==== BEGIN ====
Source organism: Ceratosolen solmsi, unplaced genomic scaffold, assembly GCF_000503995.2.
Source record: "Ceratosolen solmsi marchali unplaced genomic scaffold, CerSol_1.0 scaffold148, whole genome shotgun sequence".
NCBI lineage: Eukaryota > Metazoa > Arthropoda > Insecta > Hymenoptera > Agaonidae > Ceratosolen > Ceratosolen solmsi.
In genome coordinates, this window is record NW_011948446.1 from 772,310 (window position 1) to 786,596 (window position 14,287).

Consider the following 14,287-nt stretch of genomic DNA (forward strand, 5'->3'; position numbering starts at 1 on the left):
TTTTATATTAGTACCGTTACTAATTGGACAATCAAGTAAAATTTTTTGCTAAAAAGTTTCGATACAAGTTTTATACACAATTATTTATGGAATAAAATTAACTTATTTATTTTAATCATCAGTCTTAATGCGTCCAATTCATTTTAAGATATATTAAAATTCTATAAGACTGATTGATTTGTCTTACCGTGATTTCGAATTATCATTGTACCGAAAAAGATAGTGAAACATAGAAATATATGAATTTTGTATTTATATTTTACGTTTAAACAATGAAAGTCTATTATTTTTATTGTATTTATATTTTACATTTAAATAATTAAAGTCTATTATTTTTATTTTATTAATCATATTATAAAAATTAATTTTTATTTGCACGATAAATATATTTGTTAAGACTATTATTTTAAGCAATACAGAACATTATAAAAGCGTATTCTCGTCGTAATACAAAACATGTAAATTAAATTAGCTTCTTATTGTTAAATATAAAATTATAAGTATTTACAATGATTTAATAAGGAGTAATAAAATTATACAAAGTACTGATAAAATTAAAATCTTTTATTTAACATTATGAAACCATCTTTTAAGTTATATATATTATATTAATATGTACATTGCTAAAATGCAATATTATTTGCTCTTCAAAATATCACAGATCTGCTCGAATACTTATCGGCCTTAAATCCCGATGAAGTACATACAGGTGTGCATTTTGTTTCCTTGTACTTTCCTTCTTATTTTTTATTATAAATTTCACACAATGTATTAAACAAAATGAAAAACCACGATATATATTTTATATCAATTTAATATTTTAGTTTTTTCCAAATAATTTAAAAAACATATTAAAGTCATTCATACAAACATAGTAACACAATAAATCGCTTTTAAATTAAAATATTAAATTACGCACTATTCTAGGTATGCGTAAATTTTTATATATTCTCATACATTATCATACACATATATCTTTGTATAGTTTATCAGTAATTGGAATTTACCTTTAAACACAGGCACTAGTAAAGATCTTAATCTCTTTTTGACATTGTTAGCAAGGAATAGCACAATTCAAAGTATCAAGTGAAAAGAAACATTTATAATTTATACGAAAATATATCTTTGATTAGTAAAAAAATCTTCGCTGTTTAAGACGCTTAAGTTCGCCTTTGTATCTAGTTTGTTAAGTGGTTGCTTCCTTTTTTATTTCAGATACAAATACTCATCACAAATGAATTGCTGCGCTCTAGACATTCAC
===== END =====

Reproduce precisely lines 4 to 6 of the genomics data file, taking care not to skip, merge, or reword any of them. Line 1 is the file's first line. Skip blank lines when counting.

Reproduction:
In genome coordinates, this window is record NW_011948446.1 from 772,310 (window position 1) to 786,596 (window position 14,287).

Consider the following 14,287-nt stretch of genomic DNA (forward strand, 5'->3'; position numbering starts at 1 on the left):
TTTTATATTAGTACCGTTACTAATTGGACAATCAAGTAAAATTTTTTGCTAAAAAGTTTCGATACAAGTTTTATACACAATTATTTATGGAATAAAATTAACTTATTTATTTTAATCATCAGTCTTAATGCGTCCAATTCATTTTAAGATATATTAAAATTCTATAAGACTGATTGATTTGTCTTACCGTGATTTCGAATTATCATTGTACCGAAAAAGATAGTGAAACATAGAAATATATGAATTTTGTATTTATATTTTACGTTTAAACAATGAAAGTCTATTATTTTTATTGTATTTATATTTTACATTTAAATAATTAAAGTCTATTATTTTTATTTTATTAATCATATTATAAAAATTAATTTTTATTTGCACGATAAATATATTTGTTAAGACTATTATTTTAAGCAATACAGAACATTATAAAAGCGTATTCTCGTCGTAATACAAAACATGTAAATTAAATTAGCTTCTTATTGTTAAATATAAAATTATAAGTATTTACAATGATTTAATAAGGAGTAATAAAATTATACAAAGTACTGATAAAATTAAAATCTTTTATTTAACATTATGAAACCATCTTTTAAGTTATATATATTATATTAATATGTACATTGCTAAAATGCAATATTATTTGCTCTTCAAAATATCACAGATCTGCTCGAATACTTATCGGCCTTAAATCCCGATGAAGTACATACAGGTGTGCATTTTGTTTCCTTGTACTTTCCTTCTTATTTTTTATTATAAATTTCACACAATGTATTAAACAAAATGAAAAACCACGATATATATTTTATATCAATTTAATATTTTAGTTTTTTCCAAATAATTTAAAAAACATATTAAAGTCATTCATACAAACATAGTAACACAATAAATCGCTTTTAAATTAAAATATTAAATTACGCACTATTCTAGGTATGCGTAAATTTTTATATATTCTCATACATTATCATACACATATATCTTTGTATAGTTTATCAGTAATTGGAATTTACCTTTAAACACAGGCACTAGTAAAGATCTTAATCTCTTTTTGACATTGTTAGCAAGGAATAGCACAATTCAAAGTATCAAGTGAAAAGAAACATTTATAATTTATACGAAAATATATCTTTGATTAGTAAAAAAATCTTCGCTGTTTAAGACGCTTAAGTTCGCCTTTGTATCTAGTTTGTTAAGTGGTTGCTTCCTTTTTTATTTCAGATACAAATACTCATCACAAATGAATTGCTGCGCTCTAGACATTCAC